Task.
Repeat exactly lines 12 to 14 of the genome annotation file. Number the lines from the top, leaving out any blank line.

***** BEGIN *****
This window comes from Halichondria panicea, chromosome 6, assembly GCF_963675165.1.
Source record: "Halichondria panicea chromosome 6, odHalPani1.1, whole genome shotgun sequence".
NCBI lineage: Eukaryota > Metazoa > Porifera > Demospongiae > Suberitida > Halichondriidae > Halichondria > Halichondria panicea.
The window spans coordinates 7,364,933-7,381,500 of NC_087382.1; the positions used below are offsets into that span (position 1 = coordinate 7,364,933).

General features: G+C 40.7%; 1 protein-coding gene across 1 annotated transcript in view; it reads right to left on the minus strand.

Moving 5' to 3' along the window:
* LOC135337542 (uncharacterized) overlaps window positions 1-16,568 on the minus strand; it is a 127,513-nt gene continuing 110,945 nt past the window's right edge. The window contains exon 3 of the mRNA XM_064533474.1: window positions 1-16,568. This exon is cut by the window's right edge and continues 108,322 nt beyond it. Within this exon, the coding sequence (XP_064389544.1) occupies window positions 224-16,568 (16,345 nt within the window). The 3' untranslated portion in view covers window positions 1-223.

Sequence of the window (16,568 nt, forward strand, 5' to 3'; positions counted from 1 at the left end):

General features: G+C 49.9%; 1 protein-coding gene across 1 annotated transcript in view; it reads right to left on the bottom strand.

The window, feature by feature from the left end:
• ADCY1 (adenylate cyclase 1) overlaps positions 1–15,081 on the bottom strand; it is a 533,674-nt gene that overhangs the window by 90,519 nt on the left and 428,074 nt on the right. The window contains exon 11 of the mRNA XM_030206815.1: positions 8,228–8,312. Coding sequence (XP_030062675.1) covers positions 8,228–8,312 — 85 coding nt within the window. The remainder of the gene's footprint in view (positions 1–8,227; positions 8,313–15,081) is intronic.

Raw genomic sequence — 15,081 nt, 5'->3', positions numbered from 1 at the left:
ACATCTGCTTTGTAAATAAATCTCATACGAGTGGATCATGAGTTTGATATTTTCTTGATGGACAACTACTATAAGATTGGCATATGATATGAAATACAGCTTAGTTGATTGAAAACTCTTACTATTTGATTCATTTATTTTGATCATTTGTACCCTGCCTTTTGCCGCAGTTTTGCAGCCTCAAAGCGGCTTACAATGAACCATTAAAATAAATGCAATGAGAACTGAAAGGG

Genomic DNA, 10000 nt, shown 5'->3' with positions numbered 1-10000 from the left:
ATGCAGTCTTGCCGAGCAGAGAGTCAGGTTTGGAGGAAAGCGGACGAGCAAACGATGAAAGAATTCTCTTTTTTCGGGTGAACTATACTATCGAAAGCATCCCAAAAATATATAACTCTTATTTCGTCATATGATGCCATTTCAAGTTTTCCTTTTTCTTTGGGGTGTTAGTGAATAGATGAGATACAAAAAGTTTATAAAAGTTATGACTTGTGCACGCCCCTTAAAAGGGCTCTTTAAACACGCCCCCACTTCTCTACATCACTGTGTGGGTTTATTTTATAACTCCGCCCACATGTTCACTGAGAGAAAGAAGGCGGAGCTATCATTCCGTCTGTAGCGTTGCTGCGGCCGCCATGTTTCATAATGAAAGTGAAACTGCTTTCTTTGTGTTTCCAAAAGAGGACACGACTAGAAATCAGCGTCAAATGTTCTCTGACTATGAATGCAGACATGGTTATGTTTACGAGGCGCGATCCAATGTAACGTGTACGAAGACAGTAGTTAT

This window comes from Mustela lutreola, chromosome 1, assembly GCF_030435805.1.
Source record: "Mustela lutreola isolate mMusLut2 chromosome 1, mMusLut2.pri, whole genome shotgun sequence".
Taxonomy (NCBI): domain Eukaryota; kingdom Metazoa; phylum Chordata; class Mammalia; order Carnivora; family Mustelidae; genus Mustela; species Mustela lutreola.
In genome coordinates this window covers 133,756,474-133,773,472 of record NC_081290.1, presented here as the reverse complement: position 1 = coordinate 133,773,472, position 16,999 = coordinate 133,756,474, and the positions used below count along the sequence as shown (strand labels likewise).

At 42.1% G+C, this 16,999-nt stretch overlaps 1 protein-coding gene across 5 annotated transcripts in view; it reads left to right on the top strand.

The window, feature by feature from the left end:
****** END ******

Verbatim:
Raw genomic sequence — 15,081 nt, 5'->3', positions numbered from 1 at the left:
ACATCTGCTTTGTAAATAAATCTCATACGAGTGGATCATGAGTTTGATATTTTCTTGATGGACAACTACTATAAGATTGGCATATGATATGAAATACAGCTTAGTTGATTGAAAACTCTTACTATTTGATTCATTTATTTTGATCATTTGTACCCTGCCTTTTGCCGCAGTTTTGCAGCCTCAAAGCGGCTTACAATGAACCATTAAAATAAATGCAATGAGAACTGAAAGGG

Genomic DNA, 10000 nt, shown 5'->3' with positions numbered 1-10000 from the left: